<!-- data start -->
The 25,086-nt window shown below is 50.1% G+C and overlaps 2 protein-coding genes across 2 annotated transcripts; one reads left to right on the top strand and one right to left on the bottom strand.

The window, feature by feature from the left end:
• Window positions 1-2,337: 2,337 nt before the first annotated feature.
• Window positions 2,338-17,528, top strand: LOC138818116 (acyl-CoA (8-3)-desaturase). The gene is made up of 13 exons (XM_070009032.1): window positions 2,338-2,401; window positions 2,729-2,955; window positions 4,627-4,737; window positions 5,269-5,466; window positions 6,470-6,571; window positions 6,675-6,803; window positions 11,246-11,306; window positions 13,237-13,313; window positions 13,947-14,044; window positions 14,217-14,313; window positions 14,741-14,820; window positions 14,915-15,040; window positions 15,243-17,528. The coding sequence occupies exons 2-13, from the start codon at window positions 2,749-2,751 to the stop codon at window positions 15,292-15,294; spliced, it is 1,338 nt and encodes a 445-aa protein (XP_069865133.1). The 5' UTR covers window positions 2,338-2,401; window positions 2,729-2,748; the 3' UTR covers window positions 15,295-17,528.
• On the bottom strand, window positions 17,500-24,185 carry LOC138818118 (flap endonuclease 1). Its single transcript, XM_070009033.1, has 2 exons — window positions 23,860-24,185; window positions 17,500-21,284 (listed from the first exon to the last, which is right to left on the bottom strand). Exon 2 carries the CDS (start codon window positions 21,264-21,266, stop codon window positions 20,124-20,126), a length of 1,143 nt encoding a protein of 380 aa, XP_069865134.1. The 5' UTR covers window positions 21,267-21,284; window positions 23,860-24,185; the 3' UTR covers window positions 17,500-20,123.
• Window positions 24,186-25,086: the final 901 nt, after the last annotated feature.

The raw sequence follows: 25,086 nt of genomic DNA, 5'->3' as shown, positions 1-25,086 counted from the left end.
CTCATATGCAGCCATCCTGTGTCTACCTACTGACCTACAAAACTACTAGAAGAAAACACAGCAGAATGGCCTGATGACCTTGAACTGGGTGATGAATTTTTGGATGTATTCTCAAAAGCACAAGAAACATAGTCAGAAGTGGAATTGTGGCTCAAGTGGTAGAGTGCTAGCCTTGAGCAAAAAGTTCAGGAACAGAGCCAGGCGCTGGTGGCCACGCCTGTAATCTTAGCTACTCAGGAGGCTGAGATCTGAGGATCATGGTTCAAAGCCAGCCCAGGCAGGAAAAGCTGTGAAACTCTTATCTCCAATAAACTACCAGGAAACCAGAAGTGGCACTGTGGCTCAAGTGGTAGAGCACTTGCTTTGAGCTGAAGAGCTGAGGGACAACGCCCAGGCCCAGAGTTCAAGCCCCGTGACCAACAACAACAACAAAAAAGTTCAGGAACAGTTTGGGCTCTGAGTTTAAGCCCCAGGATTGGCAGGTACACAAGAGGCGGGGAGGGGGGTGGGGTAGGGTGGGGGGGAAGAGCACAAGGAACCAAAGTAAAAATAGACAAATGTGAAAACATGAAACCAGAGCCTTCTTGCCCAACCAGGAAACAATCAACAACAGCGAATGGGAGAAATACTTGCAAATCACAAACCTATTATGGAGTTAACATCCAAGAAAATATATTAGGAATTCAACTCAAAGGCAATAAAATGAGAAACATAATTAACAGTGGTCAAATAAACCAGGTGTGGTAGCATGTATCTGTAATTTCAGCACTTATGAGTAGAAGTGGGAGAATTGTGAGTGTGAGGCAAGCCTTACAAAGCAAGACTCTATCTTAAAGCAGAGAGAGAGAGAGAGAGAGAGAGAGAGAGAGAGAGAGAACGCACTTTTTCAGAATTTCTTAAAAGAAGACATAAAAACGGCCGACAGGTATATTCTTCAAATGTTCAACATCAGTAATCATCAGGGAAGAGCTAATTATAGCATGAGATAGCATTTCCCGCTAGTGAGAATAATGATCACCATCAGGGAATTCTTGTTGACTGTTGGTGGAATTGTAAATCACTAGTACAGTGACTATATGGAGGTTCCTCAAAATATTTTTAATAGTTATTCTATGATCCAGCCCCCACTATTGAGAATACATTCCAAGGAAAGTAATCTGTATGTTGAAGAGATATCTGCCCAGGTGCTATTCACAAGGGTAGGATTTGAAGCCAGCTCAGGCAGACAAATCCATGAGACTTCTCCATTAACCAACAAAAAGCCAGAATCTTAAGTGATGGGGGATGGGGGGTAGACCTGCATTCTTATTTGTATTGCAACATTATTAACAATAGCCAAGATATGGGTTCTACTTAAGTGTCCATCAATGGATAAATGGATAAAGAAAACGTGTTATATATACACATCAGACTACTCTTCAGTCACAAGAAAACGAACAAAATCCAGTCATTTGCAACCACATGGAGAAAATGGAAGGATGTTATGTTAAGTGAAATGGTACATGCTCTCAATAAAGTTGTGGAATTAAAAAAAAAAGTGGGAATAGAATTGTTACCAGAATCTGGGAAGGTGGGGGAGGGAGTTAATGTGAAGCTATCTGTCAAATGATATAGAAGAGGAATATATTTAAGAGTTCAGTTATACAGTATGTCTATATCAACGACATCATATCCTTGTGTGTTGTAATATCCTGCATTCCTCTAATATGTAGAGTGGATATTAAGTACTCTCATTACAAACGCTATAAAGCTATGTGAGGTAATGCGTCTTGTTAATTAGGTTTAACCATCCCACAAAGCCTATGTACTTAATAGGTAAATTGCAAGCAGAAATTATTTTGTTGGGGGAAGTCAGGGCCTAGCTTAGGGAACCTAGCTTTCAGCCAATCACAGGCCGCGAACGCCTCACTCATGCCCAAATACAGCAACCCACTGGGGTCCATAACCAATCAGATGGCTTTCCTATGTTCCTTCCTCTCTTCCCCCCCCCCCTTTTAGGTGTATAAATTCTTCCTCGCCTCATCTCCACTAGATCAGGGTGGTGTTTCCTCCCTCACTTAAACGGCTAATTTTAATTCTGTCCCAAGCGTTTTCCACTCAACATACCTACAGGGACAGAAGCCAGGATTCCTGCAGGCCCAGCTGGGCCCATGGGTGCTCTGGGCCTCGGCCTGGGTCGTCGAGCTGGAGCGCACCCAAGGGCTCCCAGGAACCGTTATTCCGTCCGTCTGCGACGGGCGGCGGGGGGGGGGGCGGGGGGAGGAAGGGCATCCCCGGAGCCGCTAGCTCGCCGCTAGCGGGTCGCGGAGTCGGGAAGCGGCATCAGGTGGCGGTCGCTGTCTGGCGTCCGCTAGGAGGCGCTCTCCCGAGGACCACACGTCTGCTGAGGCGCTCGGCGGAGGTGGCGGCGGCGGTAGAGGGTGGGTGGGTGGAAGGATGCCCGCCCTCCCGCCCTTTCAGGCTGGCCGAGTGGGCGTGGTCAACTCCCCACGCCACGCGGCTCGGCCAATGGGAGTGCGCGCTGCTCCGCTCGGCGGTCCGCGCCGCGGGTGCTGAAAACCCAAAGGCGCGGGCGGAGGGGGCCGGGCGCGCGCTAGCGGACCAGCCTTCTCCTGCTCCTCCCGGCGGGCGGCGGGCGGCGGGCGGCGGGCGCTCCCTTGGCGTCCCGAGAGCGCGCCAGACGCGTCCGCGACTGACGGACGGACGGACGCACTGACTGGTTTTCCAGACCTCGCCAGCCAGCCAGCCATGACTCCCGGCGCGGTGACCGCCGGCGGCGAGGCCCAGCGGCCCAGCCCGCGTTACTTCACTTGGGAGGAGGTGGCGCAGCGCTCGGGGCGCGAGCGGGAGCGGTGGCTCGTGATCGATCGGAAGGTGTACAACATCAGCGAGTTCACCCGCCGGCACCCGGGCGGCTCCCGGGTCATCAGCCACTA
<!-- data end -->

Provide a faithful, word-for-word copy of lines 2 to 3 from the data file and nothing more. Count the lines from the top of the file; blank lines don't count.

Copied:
The window, feature by feature from the left end:
• Window positions 1-2,337: 2,337 nt before the first annotated feature.